The Welcome Contradictions of Lorde

The other day, a friend of mine who recently moved to New York from Salt Lake City was lamenting the collective fashion sense of her Williamsburg brethren. Back home, she explained, you could automatically tell who was alternative and who was a square, based simply on the way they were dressed. In New York, it's different. "Everything's blended together," she said. "There's no way to tell who's mainstream and who's not."

See also: Lorde - Webster Hall - 9/30/13

All due respect to my friend, there are still plenty of freaks walking around in NYC. But her observation is useful in evaluating the output of a new crop of indie singers, who, as Steven Hyden noted over at Grantland, don't sound all that alternative. Like the kids in Brooklyn that my friend can't figure out, these artists are mixing signals in a way that makes them hard to decipher and emblematic of a shape-shifting generation.

One of the best and poppiest new acts toeing that line is Lorde, a 16-year-old Kiwi with a voice like Lana Del Rey and an attitude far more interesting. Where Del Rey seems content to be a poster-girl for an industry-stamped combination of vintage style and vague, fashionable angst, Ella "Lorde" Yelich-O'Connor is more difficult to pin down, and is, as a result, a lot more fun.

The first single from her new album Pure Heroine is a good example. "Royals," seems at first to be a straightforward song, with the same anti-consumption attitude that has powered recent radio hits ("Thrift Shop") and avant-garde outbursts ("New Slaves,") alike. But the song is knottier than it first appears.

For one thing, similar to Kendrick Lamar's "Swimming Pools (Drank)," it's got the potential to sound like a celebration of the very things it purports to reject. The song's catchy, elongated bridge: "gold teeth, grey goose, trippin' in the bathroom, bloodstains, ball gowns, trashin' the hotel room" etc. will no doubt lead some epic party sing-alongs. And those signifiers' placement within the song guarantee that they'll be celebrated with the fervor that Lorde is initially denying them.

Then there's the chorus, where things get really tricky, as it operates on a distinction between being a "royal"--someone with money--and "ruling," which, apparently means simply being awesome, a trickier aspiration that's less easy to assume simply by making some money.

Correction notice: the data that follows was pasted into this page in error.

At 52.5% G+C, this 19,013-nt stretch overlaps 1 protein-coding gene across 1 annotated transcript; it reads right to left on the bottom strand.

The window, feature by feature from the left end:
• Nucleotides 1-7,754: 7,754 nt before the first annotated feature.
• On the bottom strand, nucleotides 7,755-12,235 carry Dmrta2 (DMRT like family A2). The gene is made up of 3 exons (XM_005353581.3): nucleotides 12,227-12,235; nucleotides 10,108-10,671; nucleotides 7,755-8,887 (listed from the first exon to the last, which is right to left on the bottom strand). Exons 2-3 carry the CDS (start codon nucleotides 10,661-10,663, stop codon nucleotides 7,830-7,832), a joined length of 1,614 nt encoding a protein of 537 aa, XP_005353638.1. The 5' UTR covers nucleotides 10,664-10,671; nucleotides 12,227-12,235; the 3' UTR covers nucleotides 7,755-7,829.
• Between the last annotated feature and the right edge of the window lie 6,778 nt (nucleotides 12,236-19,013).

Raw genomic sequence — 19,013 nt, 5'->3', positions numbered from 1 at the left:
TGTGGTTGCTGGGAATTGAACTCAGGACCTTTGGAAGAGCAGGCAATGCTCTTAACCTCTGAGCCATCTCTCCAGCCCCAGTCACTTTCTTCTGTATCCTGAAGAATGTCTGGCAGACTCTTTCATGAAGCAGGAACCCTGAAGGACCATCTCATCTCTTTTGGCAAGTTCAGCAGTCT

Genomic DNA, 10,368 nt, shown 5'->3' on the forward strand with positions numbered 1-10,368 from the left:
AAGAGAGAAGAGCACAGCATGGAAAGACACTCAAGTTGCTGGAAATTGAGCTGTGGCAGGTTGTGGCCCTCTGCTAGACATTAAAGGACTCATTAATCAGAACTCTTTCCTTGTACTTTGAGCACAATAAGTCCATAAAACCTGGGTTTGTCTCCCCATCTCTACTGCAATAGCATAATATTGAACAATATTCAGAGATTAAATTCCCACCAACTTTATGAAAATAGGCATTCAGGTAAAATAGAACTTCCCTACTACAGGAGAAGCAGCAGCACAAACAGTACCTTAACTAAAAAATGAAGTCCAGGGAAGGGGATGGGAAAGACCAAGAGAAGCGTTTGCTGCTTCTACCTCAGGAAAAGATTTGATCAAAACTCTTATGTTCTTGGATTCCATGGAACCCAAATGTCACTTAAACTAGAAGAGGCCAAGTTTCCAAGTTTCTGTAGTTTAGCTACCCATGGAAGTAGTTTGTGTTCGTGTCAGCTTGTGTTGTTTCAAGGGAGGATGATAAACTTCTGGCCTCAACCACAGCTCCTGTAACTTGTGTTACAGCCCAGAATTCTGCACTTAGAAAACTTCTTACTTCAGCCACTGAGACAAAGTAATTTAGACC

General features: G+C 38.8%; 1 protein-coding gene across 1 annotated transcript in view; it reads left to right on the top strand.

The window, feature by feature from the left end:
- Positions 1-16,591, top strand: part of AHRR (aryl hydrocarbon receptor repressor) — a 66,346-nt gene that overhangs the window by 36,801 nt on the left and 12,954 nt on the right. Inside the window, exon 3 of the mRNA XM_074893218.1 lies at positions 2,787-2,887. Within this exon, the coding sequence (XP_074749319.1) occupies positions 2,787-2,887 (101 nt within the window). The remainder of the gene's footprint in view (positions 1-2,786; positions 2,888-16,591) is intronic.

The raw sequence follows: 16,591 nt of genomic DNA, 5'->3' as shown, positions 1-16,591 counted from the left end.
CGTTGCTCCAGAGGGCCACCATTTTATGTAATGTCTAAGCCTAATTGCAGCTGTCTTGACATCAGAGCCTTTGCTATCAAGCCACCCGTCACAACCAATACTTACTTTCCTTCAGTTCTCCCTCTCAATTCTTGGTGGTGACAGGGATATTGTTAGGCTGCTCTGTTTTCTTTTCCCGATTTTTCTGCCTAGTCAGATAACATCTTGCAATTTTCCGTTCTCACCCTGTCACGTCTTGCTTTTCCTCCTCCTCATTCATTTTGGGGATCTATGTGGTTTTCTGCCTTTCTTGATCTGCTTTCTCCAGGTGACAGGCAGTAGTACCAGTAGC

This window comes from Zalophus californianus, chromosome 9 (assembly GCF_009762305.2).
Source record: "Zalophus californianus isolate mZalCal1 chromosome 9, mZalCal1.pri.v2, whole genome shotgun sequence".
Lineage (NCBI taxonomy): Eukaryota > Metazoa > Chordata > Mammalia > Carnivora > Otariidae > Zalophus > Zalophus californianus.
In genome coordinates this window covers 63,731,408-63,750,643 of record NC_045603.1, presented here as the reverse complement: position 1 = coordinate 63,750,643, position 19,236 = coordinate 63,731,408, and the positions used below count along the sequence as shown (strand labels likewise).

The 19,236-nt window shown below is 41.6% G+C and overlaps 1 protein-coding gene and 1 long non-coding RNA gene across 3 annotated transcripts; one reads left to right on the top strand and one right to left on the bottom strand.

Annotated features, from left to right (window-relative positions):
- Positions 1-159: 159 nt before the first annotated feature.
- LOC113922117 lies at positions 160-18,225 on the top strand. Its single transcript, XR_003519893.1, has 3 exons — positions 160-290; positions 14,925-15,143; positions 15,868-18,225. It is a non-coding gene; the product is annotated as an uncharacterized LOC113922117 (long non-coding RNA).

This is fascinating stuff, which contains an undercurrent of political thought that has (for the most part) been missing from mainstream pop since rap found shiny suits. The difference is that there's no confusion here about "serious" music--Pure Heroine makes it clear that pop songs are as useful as vehicles for in-depth ideas as any banjo-powered protest jam.

The album is chock full of moments of genuine rebellion--a spark that can't be consistently found in any one genre of music anymore. "Buzzcut Season" opens with a line delivered innocuously enough: "I remember when your head caught flame." The story goes on to detail a genuine devil-may-care reaction to an unintentional hairstyle change--a rebellion more difficult to signify than the simple mention of molly in an otherwise perfectly bland anthem-by-numbers. But at the same time, the song is pure pop, with girl-group cooing, another of those head-grabbing bridges, and talk of "explosions on TV" and other recognizable symbols of pop bombast.

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@RBAUTZ  if i understood your comment rightly (& i hope i didnt) ..

EUROPE..?? .. im assuming your american and probably cant find europe on the Map..?? .. Lol shes from NEW ZEALAND! .. which is further away from Europe than America is hahahaha! .. (learn how to use an atlas) .. New Zealand (the place where hobbits come from ;) .. is a small country with a population less than 5million, made up of three islands.. near Australia.. Australia being south of Asia.. 

Lorde is different to most major pop artists because NZers are in general different to most westerners.. our music scene is alot different.. its generally independent artists who make it here, because the major labels suck at promoting anything thats different to whats on TV .. we have a huge Dub/reggae scene and our dub is different to most dub from around the world, as is our electronic music ( no shitty avici cheese trance here) & its all alot more concious .. & alot of youths listen to drum & bass and electronic since we have a big scene for that.. we had a dubstep scene as far back as 2007, drum & bass as far back as 1998.. (mainstream in 2005) & except for the fact we unfortunately now have a very right-wing govt, a large proportion are politically/worldly/environmentally aware (we're known as being Nuclear free for over 30 years & proud of it, & the 1st place in the world to give women the vote..) every little town in NZ has DJs & a dub/reggae/electronic/D&B/dubstep band.. Fat Freddys Drop headlined EUs biggest D&B/Dubstep festival, & is getting big in the US underground now, (260,000 fans is pretty good for a full independent dub band) & theyre only one of many similar bands) . expect to see more of us moving up as music starts to become a little more real.. :)


I think we do our best thinking in adolescence. This young lady is refreshing. Thoughtful post, thank you!

AngelaZammit At D'Addario
AngelaZammit At D'Addario

The excitement at Carnegie Hall's Weill Hall continues on 10/17 with performances by young classical guitar prodigies: 12-year-old Junhong Kuang and Celil Rafik Kaya who is 22! We hope you'll join us! Presented by the D'Addario Music Foundation


You wrote 8 paragraphs and some eluded saying anything at all. Such vacuousness is what you are attempting to celebrate in the younger generation.


Lol, hating Lana Del Rey, doesn't make her less important for Pop Art or less successful.

Europe you've got it better.

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